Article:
Terry begins the prologue with "Everything about the Great Salt Lake is exaggerated - the heart, the cold, the salt, and the brine. It is a landscape so surreal one can never know what it is for certain. ... Most of the women in my family are dead. Cancer. At thirty-four, I became the matriarch of my family." pg.3. This book chronicles one woman's love of the desert, of the bird refuge and of her family. It tells the story of cancer clusters in the desert where the US Government tested thousands of nuclear devices from the 1940's to the 60's.
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54 of 57 people found the following review helpful By Michael Shea on September 13, 2002
Format: Paperback
This is a unique book worth owning, reading, and pondering more than once. I am very grateful to Terry Williams for having had the courage to write it and have it published. I have had it added to our patient library.
As a medical and radiation oncologist with nearly a quarter century of experience, as a man whose parents died of unusual malignancies, and as the parent of a child with cancer, grief is a part of the experience of life with which I am well acquainted. This book is probably the most honest and eloquent expression of grief and the struggle of an extraordinarily sensitive woman with spirituality and loss as I have ever read. It is not without its faults, but even these are very revealing about the way human beings deal with a world in which change and loss are inevitable.
Faults? There are only two that come to mind. One is the title. There is nothing in this book that is unnatural in any way. Loss and sorrow are as natural as any other human experience. The second is the trap so many of us fall into of searching for cause and effect, a way to assuage grief by assigning blame that becomes evident in the final chapter. However, Mrs. Williams can be forgiven for that. She has left us with an insightful and lyrical account of her mother's illness and the comfort the beauty of the natural world brought to a daughter left alone. This is one woman with a sensitive and honest heart who is not afraid to let the rest of us look inside. There is much to be learned from what Mrs. Williams has written and Refuge is highly recommended.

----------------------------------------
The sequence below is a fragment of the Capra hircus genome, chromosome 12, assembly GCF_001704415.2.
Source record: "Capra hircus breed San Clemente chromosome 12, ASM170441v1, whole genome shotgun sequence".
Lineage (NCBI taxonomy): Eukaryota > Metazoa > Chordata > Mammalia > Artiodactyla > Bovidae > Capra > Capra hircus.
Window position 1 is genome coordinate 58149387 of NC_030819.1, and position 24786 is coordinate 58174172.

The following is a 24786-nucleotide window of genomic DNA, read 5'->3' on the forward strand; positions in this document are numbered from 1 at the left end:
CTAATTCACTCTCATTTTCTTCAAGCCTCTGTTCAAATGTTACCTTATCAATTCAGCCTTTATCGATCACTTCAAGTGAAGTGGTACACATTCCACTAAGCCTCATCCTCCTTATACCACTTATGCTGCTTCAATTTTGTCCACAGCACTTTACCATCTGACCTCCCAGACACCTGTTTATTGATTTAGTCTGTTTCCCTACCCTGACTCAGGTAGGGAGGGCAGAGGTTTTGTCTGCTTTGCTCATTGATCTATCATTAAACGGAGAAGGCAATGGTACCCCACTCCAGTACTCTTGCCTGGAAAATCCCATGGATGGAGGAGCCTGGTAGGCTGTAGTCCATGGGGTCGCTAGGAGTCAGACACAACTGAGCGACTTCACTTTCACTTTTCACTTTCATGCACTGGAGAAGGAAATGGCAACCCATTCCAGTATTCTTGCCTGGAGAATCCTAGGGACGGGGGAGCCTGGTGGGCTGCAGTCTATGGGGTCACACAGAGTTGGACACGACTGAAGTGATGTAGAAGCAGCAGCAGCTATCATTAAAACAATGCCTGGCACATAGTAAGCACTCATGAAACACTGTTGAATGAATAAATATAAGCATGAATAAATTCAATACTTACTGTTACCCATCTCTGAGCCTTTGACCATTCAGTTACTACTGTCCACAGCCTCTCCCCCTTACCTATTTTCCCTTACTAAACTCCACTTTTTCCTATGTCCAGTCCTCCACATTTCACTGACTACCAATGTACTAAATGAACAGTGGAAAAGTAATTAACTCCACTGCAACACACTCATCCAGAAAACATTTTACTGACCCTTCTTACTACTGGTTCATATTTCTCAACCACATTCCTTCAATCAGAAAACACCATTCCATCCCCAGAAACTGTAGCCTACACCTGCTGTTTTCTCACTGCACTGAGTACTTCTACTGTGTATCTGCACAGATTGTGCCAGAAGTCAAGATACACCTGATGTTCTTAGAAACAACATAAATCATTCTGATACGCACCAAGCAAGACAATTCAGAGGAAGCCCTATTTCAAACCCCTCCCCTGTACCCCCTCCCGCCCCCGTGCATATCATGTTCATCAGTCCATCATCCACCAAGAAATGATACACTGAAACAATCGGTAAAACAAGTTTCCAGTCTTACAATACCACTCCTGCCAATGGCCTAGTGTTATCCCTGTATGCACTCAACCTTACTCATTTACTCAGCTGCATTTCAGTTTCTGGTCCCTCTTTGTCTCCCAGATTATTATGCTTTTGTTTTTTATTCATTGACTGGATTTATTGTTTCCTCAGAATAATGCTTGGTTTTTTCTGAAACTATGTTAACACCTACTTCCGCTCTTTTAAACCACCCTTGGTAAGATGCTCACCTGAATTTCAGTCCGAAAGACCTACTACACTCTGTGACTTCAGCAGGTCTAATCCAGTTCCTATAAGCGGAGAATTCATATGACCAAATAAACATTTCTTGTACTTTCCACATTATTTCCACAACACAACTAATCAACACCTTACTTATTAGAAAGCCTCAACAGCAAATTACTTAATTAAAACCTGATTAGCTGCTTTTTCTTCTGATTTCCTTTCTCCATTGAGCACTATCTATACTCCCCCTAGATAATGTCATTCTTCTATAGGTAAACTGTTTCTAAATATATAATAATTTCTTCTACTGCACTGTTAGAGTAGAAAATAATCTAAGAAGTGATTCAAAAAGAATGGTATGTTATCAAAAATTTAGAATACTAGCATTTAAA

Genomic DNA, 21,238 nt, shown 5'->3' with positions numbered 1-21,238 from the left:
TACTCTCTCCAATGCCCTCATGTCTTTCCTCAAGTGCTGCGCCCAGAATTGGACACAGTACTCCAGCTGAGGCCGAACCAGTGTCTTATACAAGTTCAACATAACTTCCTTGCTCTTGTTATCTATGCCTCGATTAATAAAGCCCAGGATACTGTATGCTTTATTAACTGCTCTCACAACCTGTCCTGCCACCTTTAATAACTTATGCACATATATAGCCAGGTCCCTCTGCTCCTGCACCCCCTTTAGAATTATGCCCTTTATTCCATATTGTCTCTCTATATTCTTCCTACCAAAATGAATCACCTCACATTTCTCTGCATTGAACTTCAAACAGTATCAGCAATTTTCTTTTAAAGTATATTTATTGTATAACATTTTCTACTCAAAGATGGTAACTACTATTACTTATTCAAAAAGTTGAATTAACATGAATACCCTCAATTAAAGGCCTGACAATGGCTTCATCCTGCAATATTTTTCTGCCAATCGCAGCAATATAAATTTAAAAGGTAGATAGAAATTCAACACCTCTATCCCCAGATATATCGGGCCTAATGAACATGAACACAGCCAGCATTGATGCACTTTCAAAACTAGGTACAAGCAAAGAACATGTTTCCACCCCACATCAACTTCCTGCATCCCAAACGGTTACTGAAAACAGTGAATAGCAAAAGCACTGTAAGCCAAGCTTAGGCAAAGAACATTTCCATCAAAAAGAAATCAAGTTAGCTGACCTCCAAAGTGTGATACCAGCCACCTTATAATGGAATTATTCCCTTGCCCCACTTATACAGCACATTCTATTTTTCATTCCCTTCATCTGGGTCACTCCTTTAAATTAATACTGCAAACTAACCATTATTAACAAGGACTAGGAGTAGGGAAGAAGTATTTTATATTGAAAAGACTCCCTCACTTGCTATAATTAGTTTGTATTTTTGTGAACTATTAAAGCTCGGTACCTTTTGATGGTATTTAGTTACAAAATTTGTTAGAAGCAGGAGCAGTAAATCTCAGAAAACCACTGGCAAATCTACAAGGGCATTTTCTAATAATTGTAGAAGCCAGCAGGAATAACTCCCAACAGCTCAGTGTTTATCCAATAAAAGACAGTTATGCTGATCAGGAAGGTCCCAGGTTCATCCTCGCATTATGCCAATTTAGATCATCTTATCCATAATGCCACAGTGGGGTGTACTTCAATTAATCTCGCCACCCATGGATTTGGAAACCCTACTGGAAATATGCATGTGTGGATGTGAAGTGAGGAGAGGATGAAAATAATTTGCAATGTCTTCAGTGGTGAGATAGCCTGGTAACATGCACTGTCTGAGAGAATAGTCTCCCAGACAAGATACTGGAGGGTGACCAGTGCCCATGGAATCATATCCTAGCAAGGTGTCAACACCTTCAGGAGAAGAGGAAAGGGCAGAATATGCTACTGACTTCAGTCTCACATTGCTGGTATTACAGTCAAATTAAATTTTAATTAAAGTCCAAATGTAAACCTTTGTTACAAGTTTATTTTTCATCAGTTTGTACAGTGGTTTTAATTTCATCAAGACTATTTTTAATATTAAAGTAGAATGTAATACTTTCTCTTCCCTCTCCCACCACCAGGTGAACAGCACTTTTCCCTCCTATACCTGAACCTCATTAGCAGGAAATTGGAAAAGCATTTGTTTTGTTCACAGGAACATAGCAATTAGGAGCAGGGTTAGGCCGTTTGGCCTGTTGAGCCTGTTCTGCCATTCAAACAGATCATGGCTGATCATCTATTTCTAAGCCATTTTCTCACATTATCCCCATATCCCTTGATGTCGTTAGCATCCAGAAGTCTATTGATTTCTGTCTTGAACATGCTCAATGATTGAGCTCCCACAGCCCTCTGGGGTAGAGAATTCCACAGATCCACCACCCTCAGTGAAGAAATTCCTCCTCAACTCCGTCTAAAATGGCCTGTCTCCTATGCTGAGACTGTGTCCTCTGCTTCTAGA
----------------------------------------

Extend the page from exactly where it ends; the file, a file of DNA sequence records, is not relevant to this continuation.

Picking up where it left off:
By the way, Terry, one of your mother's doctors, Gary Johnson, delivered my son who was fortunate enough to survive his own battle with cancer 18 years later. It was a pleasure to see his name mentioned.
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30 of 32 people found the following review helpful By Timothy Ryan on November 4, 2001
Format: Paperback
From the refuge of pain and loss in her Great Salt Lake desert world, Terry Tempest Williams weaves a beautiful and lyrical journal from the intricate fabric of landscape. A landscape that is both ravished by natural and perhaps man made destruction. The history of this land is the history of Williams' family and she serves the reader well as journalist, historian and naturalist.
In the spring of 1983 a significant rise in the Great Salt Lake began to flood her beloved Bear River Migratory Bird Refuge and at the same time cancer cells began to flood her mother's body. As owls, avocets and egrets struggle to survive the rising waters, Williams' mother struggles to find peace and comfort in dying. Where mother nature is damaged, mother Tempest is too.
Williams has a truly poetic ability to tie the spirit of land and of family into one beautiful image. "I am reminded that what I adore, admire and draw from Mother is inherent in the Earth. My mother's spirit can be recalled simply by placing my hands on the black humus of mountains or the lean sands of desert. Her love, warmth, and her breath, even her arms around me-are the waves, the wind, sunlight, and water.", she writes.
In the process of dealing with so much pain and loss Williams shifts from a casual observer of life's folly to passionate activist. Ultimately she puts the pieces of puzzle together to see a picture of generations of cancer certainly tied to exposure to the on-going nuclear testing by the American government in the Utah desert. William's chilling awakening to the manipulation of the environment by man in the name of progress should serve as our own wake-up call to the capacity of destruction that we have tolerated.
Landscape becomes refuge and offers hope of healing.